We live in a technologized world where humans do new things with tools every day. Yet most of the stories we read (and, let's be honest, write) are about what companies or researchers are doing. We don't look at the technologies in use so much as the business or development of new things.
Historians of technology like David Edgerton warn that we shouldn't think about tech as a progressive wave of ever-better inventions, but a patchwork of things from different times strung together into systems by people. The culture shapes the systems as they, in turn, shape the culture. We want to tell more of these stories about people, and we want your help.
Here's what we're looking for: Adventures with technology. We want exciting stories—the kind that warrant telling your friends—about what it's like living with technology these days. We want you to be able to execute quickly, on a scale measured in days. You don't have to be at the center of the story, but someone should be.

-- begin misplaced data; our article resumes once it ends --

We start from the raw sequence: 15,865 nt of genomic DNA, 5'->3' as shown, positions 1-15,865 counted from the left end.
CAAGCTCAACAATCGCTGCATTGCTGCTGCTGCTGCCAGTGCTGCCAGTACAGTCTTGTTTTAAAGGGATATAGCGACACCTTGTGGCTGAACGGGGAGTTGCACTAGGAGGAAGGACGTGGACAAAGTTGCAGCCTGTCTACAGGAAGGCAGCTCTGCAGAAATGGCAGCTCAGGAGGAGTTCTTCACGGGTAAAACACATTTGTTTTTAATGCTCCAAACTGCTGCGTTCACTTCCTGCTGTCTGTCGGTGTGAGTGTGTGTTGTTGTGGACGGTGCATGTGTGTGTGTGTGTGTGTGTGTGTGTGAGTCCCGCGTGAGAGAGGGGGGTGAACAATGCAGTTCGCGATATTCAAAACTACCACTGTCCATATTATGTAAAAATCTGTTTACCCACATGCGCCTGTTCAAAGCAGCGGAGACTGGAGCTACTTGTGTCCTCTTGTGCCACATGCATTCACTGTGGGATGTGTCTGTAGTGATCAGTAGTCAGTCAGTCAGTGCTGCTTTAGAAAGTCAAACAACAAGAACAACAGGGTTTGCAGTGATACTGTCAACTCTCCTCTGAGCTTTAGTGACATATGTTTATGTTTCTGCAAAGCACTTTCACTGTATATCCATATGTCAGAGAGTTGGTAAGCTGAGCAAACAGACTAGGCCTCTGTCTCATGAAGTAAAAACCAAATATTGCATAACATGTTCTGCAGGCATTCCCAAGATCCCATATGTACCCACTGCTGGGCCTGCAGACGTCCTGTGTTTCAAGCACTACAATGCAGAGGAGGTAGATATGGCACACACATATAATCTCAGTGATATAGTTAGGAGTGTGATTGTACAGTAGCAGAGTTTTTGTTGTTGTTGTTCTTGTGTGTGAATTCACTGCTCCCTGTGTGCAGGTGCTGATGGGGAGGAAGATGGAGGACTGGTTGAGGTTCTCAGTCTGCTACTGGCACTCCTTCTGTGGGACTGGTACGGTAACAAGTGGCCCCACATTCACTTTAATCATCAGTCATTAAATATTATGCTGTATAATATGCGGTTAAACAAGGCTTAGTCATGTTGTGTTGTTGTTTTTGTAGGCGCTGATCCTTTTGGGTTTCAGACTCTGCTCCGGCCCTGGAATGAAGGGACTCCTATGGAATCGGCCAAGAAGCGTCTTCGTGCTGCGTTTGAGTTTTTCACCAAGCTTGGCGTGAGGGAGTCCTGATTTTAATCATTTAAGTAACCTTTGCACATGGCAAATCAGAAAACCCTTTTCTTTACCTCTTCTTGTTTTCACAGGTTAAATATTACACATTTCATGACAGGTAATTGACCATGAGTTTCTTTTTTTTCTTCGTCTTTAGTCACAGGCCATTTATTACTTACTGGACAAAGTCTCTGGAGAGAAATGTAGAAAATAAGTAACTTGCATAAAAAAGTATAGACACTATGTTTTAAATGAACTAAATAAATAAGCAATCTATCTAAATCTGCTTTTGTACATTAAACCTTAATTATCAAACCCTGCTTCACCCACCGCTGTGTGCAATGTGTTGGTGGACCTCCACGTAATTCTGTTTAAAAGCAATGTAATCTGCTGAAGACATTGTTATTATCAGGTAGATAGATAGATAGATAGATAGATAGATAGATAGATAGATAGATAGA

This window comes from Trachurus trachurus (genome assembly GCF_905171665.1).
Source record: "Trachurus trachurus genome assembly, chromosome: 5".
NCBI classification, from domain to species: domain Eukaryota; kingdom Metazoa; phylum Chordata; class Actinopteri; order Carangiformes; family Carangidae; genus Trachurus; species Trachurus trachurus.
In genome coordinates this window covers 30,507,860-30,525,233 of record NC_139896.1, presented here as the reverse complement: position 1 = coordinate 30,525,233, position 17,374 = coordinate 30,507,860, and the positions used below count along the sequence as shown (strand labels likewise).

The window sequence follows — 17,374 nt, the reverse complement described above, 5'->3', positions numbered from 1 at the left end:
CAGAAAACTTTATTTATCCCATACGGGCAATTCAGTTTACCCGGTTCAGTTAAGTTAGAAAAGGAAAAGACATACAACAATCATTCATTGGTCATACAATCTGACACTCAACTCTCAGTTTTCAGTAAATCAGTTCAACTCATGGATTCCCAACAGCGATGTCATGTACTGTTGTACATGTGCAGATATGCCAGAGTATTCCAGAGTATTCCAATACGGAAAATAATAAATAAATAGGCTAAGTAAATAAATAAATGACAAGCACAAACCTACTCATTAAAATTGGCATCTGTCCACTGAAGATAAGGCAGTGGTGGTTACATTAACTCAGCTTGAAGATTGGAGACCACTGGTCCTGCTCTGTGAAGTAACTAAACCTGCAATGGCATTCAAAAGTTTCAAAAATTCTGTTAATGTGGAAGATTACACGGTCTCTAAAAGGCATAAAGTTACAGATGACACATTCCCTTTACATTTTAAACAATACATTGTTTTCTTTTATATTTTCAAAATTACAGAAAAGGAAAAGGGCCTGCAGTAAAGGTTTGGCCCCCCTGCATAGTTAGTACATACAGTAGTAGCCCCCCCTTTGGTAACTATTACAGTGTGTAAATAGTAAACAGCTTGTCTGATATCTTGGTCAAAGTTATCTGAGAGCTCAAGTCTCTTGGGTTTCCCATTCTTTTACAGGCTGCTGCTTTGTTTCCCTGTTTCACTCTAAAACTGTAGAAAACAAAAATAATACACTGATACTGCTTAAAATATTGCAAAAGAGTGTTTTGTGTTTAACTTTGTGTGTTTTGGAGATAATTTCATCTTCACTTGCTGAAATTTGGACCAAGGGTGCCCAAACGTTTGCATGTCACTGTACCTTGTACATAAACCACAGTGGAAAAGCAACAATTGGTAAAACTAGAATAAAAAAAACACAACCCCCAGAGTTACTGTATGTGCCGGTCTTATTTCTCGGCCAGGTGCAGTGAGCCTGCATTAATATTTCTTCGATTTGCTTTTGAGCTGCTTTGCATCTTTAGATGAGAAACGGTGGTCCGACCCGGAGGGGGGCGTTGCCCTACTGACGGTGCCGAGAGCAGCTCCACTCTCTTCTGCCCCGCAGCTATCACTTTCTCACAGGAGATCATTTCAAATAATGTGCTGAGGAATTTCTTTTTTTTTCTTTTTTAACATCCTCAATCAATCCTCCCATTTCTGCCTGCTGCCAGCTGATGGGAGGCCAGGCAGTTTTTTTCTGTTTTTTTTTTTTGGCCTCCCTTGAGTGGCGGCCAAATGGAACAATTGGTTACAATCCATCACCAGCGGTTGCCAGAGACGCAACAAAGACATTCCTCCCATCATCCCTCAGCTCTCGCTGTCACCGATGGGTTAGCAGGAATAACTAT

To help guide people, we're gonna try out a Rookie-like theme this month, too. It is: Erased and Recovered, stories of losing and finding.
A hard drive in a trash can. A dead drop in a wall. A brain that can't quite access what it used to know. An old flame's account springing back to life. A genealogical odyssey. A lost email of great import. An image that just won't go away. We are promised that the cloud will never lose anything. That there is always a way to get the bits back. Can we still lose things? Do we still have the energy to go to the effort of searching for things not easily found online?